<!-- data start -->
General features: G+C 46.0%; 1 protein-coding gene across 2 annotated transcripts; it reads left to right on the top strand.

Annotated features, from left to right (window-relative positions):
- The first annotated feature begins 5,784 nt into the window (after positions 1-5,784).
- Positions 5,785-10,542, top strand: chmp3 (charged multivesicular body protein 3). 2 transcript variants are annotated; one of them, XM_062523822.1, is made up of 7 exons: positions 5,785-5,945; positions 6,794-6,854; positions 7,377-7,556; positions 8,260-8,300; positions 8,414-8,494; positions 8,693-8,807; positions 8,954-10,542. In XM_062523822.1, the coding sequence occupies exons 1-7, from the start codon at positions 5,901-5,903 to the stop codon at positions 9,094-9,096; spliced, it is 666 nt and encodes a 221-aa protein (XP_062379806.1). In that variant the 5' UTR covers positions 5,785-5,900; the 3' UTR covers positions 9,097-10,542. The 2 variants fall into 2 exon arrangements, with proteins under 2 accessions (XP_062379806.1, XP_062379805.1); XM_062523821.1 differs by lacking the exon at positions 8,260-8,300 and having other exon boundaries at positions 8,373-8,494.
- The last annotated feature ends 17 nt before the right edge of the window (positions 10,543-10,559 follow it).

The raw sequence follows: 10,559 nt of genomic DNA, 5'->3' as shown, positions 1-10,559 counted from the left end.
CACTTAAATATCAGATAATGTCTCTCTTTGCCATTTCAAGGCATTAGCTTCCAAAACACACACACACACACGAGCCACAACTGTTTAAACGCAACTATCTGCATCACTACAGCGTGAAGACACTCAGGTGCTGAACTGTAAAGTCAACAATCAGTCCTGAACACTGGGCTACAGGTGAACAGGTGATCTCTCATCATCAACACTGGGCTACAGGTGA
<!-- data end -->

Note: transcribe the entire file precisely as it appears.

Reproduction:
General features: G+C 46.0%; 1 protein-coding gene across 2 annotated transcripts; it reads left to right on the top strand.

Annotated features, from left to right (window-relative positions):
- The first annotated feature begins 5,784 nt into the window (after positions 1-5,784).
- Positions 5,785-10,542, top strand: chmp3 (charged multivesicular body protein 3). 2 transcript variants are annotated; one of them, XM_062523822.1, is made up of 7 exons: positions 5,785-5,945; positions 6,794-6,854; positions 7,377-7,556; positions 8,260-8,300; positions 8,414-8,494; positions 8,693-8,807; positions 8,954-10,542. In XM_062523822.1, the coding sequence occupies exons 1-7, from the start codon at positions 5,901-5,903 to the stop codon at positions 9,094-9,096; spliced, it is 666 nt and encodes a 221-aa protein (XP_062379806.1). In that variant the 5' UTR covers positions 5,785-5,900; the 3' UTR covers positions 9,097-10,542. The 2 variants fall into 2 exon arrangements, with proteins under 2 accessions (XP_062379806.1, XP_062379805.1); XM_062523821.1 differs by lacking the exon at positions 8,260-8,300 and having other exon boundaries at positions 8,373-8,494.
- The last annotated feature ends 17 nt before the right edge of the window (positions 10,543-10,559 follow it).

The raw sequence follows: 10,559 nt of genomic DNA, 5'->3' as shown, positions 1-10,559 counted from the left end.
CACTTAAATATCAGATAATGTCTCTCTTTGCCATTTCAAGGCATTAGCTTCCAAAACACACACACACACACGAGCCACAACTGTTTAAACGCAACTATCTGCATCACTACAGCGTGAAGACACTCAGGTGCTGAACTGTAAAGTCAACAATCAGTCCTGAACACTGGGCTACAGGTGAACAGGTGATCTCTCATCATCAACACTGGGCTACAGGTGA